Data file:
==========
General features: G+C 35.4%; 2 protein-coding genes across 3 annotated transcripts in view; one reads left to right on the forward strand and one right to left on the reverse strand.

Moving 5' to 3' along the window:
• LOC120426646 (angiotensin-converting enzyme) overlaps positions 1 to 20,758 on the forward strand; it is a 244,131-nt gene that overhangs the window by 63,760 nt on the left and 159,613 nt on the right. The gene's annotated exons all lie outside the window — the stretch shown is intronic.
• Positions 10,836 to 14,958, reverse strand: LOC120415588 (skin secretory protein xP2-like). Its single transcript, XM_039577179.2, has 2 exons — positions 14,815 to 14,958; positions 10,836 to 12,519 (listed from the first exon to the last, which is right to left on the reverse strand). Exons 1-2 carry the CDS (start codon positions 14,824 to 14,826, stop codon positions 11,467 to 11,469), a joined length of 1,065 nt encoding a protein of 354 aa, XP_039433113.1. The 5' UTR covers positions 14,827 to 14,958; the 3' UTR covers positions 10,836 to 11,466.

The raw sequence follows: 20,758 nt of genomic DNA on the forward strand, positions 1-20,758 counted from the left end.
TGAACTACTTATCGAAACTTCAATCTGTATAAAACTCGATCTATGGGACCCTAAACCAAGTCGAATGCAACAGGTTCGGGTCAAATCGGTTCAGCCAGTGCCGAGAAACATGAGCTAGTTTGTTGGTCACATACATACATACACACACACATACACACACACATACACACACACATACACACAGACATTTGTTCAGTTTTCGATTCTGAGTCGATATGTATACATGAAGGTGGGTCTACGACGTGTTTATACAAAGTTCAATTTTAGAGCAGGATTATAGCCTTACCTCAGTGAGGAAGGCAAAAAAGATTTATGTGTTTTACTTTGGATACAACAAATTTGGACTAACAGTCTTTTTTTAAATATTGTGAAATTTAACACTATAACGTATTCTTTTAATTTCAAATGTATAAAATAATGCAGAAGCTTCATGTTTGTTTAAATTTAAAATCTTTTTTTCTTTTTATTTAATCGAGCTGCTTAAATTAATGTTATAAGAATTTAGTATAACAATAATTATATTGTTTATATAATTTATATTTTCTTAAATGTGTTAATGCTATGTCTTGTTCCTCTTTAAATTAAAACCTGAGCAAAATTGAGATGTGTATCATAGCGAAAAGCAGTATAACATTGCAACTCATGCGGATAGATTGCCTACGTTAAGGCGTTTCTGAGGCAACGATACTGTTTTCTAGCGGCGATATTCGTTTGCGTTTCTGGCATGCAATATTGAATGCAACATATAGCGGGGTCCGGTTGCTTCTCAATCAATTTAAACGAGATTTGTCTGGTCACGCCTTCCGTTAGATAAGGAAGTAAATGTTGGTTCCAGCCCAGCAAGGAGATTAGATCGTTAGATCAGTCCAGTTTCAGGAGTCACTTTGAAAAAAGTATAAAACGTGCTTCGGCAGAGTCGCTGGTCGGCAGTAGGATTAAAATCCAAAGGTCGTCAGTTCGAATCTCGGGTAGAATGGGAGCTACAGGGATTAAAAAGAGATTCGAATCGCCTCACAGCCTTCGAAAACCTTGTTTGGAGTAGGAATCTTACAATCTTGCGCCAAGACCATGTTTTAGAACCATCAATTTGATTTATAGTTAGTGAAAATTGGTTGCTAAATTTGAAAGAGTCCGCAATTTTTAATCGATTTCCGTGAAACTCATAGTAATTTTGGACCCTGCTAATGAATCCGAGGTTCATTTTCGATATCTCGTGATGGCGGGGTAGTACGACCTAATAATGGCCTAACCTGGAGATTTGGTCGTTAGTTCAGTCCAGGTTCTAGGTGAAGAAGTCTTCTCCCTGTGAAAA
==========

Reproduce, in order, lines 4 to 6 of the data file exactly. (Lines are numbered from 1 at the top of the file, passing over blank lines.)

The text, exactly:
• Positions 10,836 to 14,958, reverse strand: LOC120415588 (skin secretory protein xP2-like). Its single transcript, XM_039577179.2, has 2 exons — positions 14,815 to 14,958; positions 10,836 to 12,519 (listed from the first exon to the last, which is right to left on the reverse strand). Exons 1-2 carry the CDS (start codon positions 14,824 to 14,826, stop codon positions 11,467 to 11,469), a joined length of 1,065 nt encoding a protein of 354 aa, XP_039433113.1. The 5' UTR covers positions 14,827 to 14,958; the 3' UTR covers positions 10,836 to 11,466.

The raw sequence follows: 20,758 nt of genomic DNA on the forward strand, positions 1-20,758 counted from the left end.
TGAACTACTTATCGAAACTTCAATCTGTATAAAACTCGATCTATGGGACCCTAAACCAAGTCGAATGCAACAGGTTCGGGTCAAATCGGTTCAGCCAGTGCCGAGAAACATGAGCTAGTTTGTTGGTCACATACATACATACACACACACATACACACACACATACACACACACATACACACAGACATTTGTTCAGTTTTCGATTCTGAGTCGATATGTATACATGAAGGTGGGTCTACGACGTGTTTATACAAAGTTCAATTTTAGAGCAGGATTATAGCCTTACCTCAGTGAGGAAGGCAAAAAAGATTTATGTGTTTTACTTTGGATACAACAAATTTGGACTAACAGTCTTTTTTTAAATATTGTGAAATTTAACACTATAACGTATTCTTTTAATTTCAAATGTATAAAATAATGCAGAAGCTTCATGTTTGTTTAAATTTAAAATCTTTTTTTCTTTTTATTTAATCGAGCTGCTTAAATTAATGTTATAAGAATTTAGTATAACAATAATTATATTGTTTATATAATTTATATTTTCTTAAATGTGTTAATGCTATGTCTTGTTCCTCTTTAAATTAAAACCTGAGCAAAATTGAGATGTGTATCATAGCGAAAAGCAGTATAACATTGCAACTCATGCGGATAGATTGCCTACGTTAAGGCGTTTCTGAGGCAACGATACTGTTTTCTAGCGGCGATATTCGTTTGCGTTTCTGGCATGCAATATTGAATGCAACATATAGCGGGGTCCGGTTGCTTCTCAATCAATTTAAACGAGATTTGTCTGGTCACGCCTTCCGTTAGATAAGGAAGTAAATGTTGGTTCCAGCCCAGCAAGGAGATTAGATCGTTAGATCAGTCCAGTTTCAGGAGTCACTTTGAAAAAAGTATAAAACGTGCTTCGGCAGAGTCGCTGGTCGGCAGTAGGATTAAAATCCAAAGGTCGTCAGTTCGAATCTCGGGTAGAATGGGAGCTACAGGGATTAAAAAGAGATTCGAATCGCCTCACAGCCTTCGAAAACCTTGTTTGGAGTAGGAATCTTACAATCTTGCGCCAAGACCATGTTTTAGAACCATCAATTTGATTTATAGTTAGTGAAAATTGGTTGCTAAATTTGAAAGAGTCCGCAATTTTTAATCGATTTCCGTGAAACTCATAGTAATTTTGGACCCTGCTAATGAATCCGAGGTTCATTTTCGATATCTCGTGATGGCGGGGTAGTACGACCTAATAATGGCCTAACCTGGAGATTTGGTCGTTAGTTCAGTCCAGGTTCTAGGTGAAGAAGTCTTCTCCCTGTGAAAA